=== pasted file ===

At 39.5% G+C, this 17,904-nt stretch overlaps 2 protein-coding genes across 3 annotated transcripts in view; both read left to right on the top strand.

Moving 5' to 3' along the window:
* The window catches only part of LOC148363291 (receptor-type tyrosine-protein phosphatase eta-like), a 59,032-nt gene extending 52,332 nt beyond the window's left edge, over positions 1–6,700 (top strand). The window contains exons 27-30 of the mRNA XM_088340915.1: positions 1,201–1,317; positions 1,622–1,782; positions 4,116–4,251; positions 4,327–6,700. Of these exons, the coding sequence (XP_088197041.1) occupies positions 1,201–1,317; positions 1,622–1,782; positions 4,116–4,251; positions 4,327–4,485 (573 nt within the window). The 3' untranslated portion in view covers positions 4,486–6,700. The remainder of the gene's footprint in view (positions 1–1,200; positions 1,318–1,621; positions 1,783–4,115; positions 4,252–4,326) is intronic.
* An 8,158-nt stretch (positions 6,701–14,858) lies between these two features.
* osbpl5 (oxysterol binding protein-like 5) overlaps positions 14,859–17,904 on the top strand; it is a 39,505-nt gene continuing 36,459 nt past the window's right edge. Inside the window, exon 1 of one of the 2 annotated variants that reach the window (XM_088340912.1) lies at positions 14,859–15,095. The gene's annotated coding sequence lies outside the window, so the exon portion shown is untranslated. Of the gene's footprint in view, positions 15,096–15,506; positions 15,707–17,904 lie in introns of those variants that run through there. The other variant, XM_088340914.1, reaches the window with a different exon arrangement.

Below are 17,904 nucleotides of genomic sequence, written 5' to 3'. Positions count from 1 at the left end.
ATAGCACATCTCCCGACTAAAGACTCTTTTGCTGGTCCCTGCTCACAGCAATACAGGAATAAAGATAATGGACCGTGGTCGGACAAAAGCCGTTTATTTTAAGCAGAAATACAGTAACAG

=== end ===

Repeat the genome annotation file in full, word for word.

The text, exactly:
At 39.5% G+C, this 17,904-nt stretch overlaps 2 protein-coding genes across 3 annotated transcripts in view; both read left to right on the top strand.

Moving 5' to 3' along the window:
* The window catches only part of LOC148363291 (receptor-type tyrosine-protein phosphatase eta-like), a 59,032-nt gene extending 52,332 nt beyond the window's left edge, over positions 1–6,700 (top strand). The window contains exons 27-30 of the mRNA XM_088340915.1: positions 1,201–1,317; positions 1,622–1,782; positions 4,116–4,251; positions 4,327–6,700. Of these exons, the coding sequence (XP_088197041.1) occupies positions 1,201–1,317; positions 1,622–1,782; positions 4,116–4,251; positions 4,327–4,485 (573 nt within the window). The 3' untranslated portion in view covers positions 4,486–6,700. The remainder of the gene's footprint in view (positions 1–1,200; positions 1,318–1,621; positions 1,783–4,115; positions 4,252–4,326) is intronic.
* An 8,158-nt stretch (positions 6,701–14,858) lies between these two features.
* osbpl5 (oxysterol binding protein-like 5) overlaps positions 14,859–17,904 on the top strand; it is a 39,505-nt gene continuing 36,459 nt past the window's right edge. Inside the window, exon 1 of one of the 2 annotated variants that reach the window (XM_088340912.1) lies at positions 14,859–15,095. The gene's annotated coding sequence lies outside the window, so the exon portion shown is untranslated. Of the gene's footprint in view, positions 15,096–15,506; positions 15,707–17,904 lie in introns of those variants that run through there. The other variant, XM_088340914.1, reaches the window with a different exon arrangement.

Below are 17,904 nucleotides of genomic sequence, written 5' to 3'. Positions count from 1 at the left end.
ATAGCACATCTCCCGACTAAAGACTCTTTTGCTGGTCCCTGCTCACAGCAATACAGGAATAAAGATAATGGACCGTGGTCGGACAAAAGCCGTTTATTTTAAGCAGAAATACAGTAACAG